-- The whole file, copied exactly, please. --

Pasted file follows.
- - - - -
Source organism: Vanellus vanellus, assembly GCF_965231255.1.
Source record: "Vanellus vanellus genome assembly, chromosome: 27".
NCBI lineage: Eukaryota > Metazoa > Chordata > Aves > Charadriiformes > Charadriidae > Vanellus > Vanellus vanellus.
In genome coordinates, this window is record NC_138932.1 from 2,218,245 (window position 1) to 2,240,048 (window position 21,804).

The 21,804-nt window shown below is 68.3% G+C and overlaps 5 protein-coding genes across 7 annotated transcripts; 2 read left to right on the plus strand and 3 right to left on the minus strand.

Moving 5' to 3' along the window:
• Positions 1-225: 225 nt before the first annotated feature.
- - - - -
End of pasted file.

Source organism: Vanellus vanellus, assembly GCF_965231255.1.
Source record: "Vanellus vanellus genome assembly, chromosome: 27".
NCBI lineage: Eukaryota > Metazoa > Chordata > Aves > Charadriiformes > Charadriidae > Vanellus > Vanellus vanellus.
In genome coordinates, this window is record NC_138932.1 from 2,218,245 (window position 1) to 2,240,048 (window position 21,804).

The 21,804-nt window shown below is 68.3% G+C and overlaps 5 protein-coding genes across 7 annotated transcripts; 2 read left to right on the plus strand and 3 right to left on the minus strand.

Moving 5' to 3' along the window:
• Positions 1-225: 225 nt before the first annotated feature.